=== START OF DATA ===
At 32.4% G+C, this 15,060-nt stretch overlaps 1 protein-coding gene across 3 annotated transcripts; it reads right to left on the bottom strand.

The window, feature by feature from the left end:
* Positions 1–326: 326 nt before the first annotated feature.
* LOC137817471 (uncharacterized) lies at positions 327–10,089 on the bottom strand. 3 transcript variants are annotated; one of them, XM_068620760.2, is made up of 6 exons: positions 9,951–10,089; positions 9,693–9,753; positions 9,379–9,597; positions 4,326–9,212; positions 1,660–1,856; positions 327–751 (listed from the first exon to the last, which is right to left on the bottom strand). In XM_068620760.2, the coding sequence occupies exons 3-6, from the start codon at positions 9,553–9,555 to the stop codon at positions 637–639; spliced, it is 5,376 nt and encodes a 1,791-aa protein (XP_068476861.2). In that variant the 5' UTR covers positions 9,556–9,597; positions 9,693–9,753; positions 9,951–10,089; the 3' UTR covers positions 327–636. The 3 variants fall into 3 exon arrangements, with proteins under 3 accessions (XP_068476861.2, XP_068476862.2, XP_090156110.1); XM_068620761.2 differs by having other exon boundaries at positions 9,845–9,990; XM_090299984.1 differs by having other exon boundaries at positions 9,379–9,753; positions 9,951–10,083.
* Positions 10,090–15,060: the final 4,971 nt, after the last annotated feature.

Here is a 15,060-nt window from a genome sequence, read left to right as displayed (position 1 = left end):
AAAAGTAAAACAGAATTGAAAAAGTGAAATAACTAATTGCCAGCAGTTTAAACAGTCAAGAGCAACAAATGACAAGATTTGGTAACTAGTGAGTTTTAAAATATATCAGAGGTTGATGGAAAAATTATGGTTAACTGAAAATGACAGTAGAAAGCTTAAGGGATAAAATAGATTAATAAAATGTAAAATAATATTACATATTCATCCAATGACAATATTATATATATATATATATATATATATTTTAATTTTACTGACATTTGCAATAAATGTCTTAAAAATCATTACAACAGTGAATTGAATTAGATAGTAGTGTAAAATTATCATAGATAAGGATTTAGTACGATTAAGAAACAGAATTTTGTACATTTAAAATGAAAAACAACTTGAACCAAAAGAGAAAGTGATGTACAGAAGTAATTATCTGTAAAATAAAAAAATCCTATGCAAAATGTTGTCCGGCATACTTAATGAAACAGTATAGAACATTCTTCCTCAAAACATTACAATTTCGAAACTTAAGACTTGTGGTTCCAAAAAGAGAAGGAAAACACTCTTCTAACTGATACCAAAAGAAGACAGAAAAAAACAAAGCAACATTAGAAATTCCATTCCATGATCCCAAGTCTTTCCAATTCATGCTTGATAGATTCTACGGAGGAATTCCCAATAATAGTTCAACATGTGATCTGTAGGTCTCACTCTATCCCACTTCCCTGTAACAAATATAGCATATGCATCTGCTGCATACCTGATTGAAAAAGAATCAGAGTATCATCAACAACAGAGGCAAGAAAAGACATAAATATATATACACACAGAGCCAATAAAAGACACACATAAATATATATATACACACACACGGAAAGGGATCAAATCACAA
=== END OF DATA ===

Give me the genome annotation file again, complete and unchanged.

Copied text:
At 32.4% G+C, this 15,060-nt stretch overlaps 1 protein-coding gene across 3 annotated transcripts; it reads right to left on the bottom strand.

The window, feature by feature from the left end:
* Positions 1–326: 326 nt before the first annotated feature.
* LOC137817471 (uncharacterized) lies at positions 327–10,089 on the bottom strand. 3 transcript variants are annotated; one of them, XM_068620760.2, is made up of 6 exons: positions 9,951–10,089; positions 9,693–9,753; positions 9,379–9,597; positions 4,326–9,212; positions 1,660–1,856; positions 327–751 (listed from the first exon to the last, which is right to left on the bottom strand). In XM_068620760.2, the coding sequence occupies exons 3-6, from the start codon at positions 9,553–9,555 to the stop codon at positions 637–639; spliced, it is 5,376 nt and encodes a 1,791-aa protein (XP_068476861.2). In that variant the 5' UTR covers positions 9,556–9,597; positions 9,693–9,753; positions 9,951–10,089; the 3' UTR covers positions 327–636. The 3 variants fall into 3 exon arrangements, with proteins under 3 accessions (XP_068476861.2, XP_068476862.2, XP_090156110.1); XM_068620761.2 differs by having other exon boundaries at positions 9,845–9,990; XM_090299984.1 differs by having other exon boundaries at positions 9,379–9,753; positions 9,951–10,083.
* Positions 10,090–15,060: the final 4,971 nt, after the last annotated feature.

Here is a 15,060-nt window from a genome sequence, read left to right as displayed (position 1 = left end):
AAAAGTAAAACAGAATTGAAAAAGTGAAATAACTAATTGCCAGCAGTTTAAACAGTCAAGAGCAACAAATGACAAGATTTGGTAACTAGTGAGTTTTAAAATATATCAGAGGTTGATGGAAAAATTATGGTTAACTGAAAATGACAGTAGAAAGCTTAAGGGATAAAATAGATTAATAAAATGTAAAATAATATTACATATTCATCCAATGACAATATTATATATATATATATATATATATATTTTAATTTTACTGACATTTGCAATAAATGTCTTAAAAATCATTACAACAGTGAATTGAATTAGATAGTAGTGTAAAATTATCATAGATAAGGATTTAGTACGATTAAGAAACAGAATTTTGTACATTTAAAATGAAAAACAACTTGAACCAAAAGAGAAAGTGATGTACAGAAGTAATTATCTGTAAAATAAAAAAATCCTATGCAAAATGTTGTCCGGCATACTTAATGAAACAGTATAGAACATTCTTCCTCAAAACATTACAATTTCGAAACTTAAGACTTGTGGTTCCAAAAAGAGAAGGAAAACACTCTTCTAACTGATACCAAAAGAAGACAGAAAAAAACAAAGCAACATTAGAAATTCCATTCCATGATCCCAAGTCTTTCCAATTCATGCTTGATAGATTCTACGGAGGAATTCCCAATAATAGTTCAACATGTGATCTGTAGGTCTCACTCTATCCCACTTCCCTGTAACAAATATAGCATATGCATCTGCTGCATACCTGATTGAAAAAGAATCAGAGTATCATCAACAACAGAGGCAAGAAAAGACATAAATATATATACACACAGAGCCAATAAAAGACACACATAAATATATATATACACACACACGGAAAGGGATCAAATCACAA